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I have old-ish laptop that comes with touch screen.

What I wanna do is buy GPS module for it and install basic windows ce on it.

Then use it as gps navigation with igo 8 for ce

Is that possible?

How would I exactly install windows ce to laptops hard drive and make it start igo 8 right away?

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As far as I know, CE only runs on ARM CPUs, and I'm guessing your laptop is x86, so it's not going to happen. – user3463 Feb 23 '11 at 0:06
@Randolph Potter - not true, read my answer. – William Hilsum Feb 23 '11 at 0:39
@Wil - interesting. Voting you up. – user3463 Feb 23 '11 at 7:17

Windows CE is typically an embedded operating system and is not straight forward to get running on other hardware.

Windows CE is not a simple CD you can install from like the regular editions of Windows you can buy from a shop. It is designed to be a highly configurable*, customisable, very flexible operating system.

It has to be "built" for each target. If you have a MSDN subscription (I forget the level needed), you can download a disk called "Windows Embedded CE 6.0 R3 - DVD (English)" (It is under development tools, I can't quickly see a way to deeplink in). This contains a tool which is called "Platform Builder". I have not run this in many years, but I do not think it has changed.

Using platform builder, you can choose from MANY templates - from a ip phone, set top box, down to full desktop and completely customise many aspects of Windows CE. You will need to target the X86 CPU and most likely will need to find/acquire/build drivers for certain hardware such as the touch screen.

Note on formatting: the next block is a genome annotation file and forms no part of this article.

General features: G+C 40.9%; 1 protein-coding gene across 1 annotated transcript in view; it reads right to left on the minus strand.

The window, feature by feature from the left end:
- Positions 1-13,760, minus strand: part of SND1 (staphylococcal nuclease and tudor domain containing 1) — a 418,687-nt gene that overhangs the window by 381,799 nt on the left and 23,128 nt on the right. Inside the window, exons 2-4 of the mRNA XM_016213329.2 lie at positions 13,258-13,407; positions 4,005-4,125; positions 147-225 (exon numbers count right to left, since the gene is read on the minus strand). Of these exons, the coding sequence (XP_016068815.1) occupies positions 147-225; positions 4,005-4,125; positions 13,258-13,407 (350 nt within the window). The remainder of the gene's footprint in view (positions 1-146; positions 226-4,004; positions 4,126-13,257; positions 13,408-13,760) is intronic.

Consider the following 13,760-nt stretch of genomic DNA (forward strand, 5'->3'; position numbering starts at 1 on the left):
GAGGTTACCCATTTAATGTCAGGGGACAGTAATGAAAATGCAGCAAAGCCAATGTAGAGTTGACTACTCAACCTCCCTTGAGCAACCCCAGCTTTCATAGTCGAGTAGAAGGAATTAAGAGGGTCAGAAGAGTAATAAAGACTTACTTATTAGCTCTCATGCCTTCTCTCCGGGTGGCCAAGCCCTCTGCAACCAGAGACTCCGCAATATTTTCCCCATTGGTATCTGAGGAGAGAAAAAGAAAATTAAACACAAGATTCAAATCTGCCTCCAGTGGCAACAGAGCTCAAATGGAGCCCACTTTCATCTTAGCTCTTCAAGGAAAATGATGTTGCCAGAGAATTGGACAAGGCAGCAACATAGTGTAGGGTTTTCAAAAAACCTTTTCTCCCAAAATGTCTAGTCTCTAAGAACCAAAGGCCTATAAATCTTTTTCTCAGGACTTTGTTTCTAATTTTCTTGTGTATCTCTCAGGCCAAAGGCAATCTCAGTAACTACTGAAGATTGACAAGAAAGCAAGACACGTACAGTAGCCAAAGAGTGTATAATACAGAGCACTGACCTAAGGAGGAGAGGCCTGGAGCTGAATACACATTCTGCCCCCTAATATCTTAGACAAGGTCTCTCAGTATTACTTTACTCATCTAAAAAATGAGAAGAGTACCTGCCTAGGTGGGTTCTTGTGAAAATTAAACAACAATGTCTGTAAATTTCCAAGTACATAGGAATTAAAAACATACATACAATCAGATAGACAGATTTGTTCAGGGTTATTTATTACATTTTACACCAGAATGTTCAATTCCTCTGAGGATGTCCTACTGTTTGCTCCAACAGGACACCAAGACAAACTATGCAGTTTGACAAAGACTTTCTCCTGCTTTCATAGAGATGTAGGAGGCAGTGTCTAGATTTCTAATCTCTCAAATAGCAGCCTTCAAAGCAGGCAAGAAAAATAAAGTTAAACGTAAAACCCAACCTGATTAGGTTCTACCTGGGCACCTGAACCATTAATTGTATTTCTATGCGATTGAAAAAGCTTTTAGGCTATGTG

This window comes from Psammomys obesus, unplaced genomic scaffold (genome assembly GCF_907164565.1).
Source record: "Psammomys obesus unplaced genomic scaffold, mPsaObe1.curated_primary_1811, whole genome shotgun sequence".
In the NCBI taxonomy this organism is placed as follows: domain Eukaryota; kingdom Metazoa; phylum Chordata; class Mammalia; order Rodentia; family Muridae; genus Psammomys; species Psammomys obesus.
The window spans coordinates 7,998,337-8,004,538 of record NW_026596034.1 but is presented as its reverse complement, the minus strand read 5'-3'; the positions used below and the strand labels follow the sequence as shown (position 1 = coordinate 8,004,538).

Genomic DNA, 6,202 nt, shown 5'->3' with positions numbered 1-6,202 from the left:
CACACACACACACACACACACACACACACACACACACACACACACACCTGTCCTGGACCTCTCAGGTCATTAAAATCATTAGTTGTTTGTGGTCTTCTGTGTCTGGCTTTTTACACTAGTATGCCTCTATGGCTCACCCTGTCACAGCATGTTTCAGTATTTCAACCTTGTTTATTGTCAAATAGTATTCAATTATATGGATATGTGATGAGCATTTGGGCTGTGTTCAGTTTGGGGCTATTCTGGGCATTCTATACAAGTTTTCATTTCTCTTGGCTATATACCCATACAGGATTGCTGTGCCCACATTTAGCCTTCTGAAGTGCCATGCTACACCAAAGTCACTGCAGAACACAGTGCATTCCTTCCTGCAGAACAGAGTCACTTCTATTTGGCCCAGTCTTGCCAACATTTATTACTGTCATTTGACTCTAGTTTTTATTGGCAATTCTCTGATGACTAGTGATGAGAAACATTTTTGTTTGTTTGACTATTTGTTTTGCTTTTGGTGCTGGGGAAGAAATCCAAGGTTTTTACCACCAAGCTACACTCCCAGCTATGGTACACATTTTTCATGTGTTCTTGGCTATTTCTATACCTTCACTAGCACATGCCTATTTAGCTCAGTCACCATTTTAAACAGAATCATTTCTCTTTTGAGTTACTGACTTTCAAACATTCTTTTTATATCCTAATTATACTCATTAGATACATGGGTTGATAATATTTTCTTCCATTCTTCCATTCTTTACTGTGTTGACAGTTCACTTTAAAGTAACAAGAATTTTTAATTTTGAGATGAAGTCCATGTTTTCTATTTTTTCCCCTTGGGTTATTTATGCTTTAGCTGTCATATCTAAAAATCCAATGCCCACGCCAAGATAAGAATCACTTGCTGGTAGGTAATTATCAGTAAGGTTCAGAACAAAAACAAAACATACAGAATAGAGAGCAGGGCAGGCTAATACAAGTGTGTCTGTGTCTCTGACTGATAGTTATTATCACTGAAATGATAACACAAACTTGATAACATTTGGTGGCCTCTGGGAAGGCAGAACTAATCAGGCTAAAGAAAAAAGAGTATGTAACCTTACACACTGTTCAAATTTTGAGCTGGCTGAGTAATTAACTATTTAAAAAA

Once built, by default, it installs a trial key which allows the built image to run for a short while (I think 30 or 60 days... but that is off the top of my head). In order to buy a full licence, you need to go to a Windows Embedded Distributor - and for just one unit... you may have a little trouble.

Personally, You may be best off sticking Google Maps (if you have a 3g dongle/internet connection) or Microsoft Autoroute (I think it is) as it has a complete database built in - and is GPS compatible.

As for other aspects, on X86 hardware, it should be quite fast, but do not expect it to be as fast as on dedicated Windows CE devices - many of them are purpose built with flash memory, and BSP (Motherboards that are deeply linked to the OS) for maximum speed.

* You would be surprised how many set top boxes, GPSs and other high end electronic goods run it!

Good luck and it sounds interesting, so please let me know what route you end up going down!

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+1 I'll give you that one :) – squillman Feb 23 '11 at 0:40
heh - Thanks! ..... – William Hilsum Feb 23 '11 at 0:42
... After re-reading my answer, I am not 100% sure about licensing... I think I have that muddled up with Windows XP Embedded... I think technically you are only meant to use it for xx days, but it is not enforced... not entirely sure, everything else should still be accurate. – William Hilsum Feb 23 '11 at 3:57

I don't think your are (easily) going to be able to install Windows CE on an old laptop.

If you are looking to use your laptop as a GPS navigation system check out the free GPSDrive app which runs on Linux, or alternatively Google Maps, at least on Chrome, will update its location continually based on wifi/cell phone towers, making it easy to turn a laptop into a poor man's navigation system.

You can also use free QGIS application to connect to a GPS on your laptop and show a location continually updated. You could get the maps for free from OpenStreetMap.

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Yoiu should look into putting Android on the computer. There is an x86 port of Gingerbread (2.3) being developed.

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Do you then get the Google Maps app for it? – Matthew Lock Feb 23 '11 at 2:02

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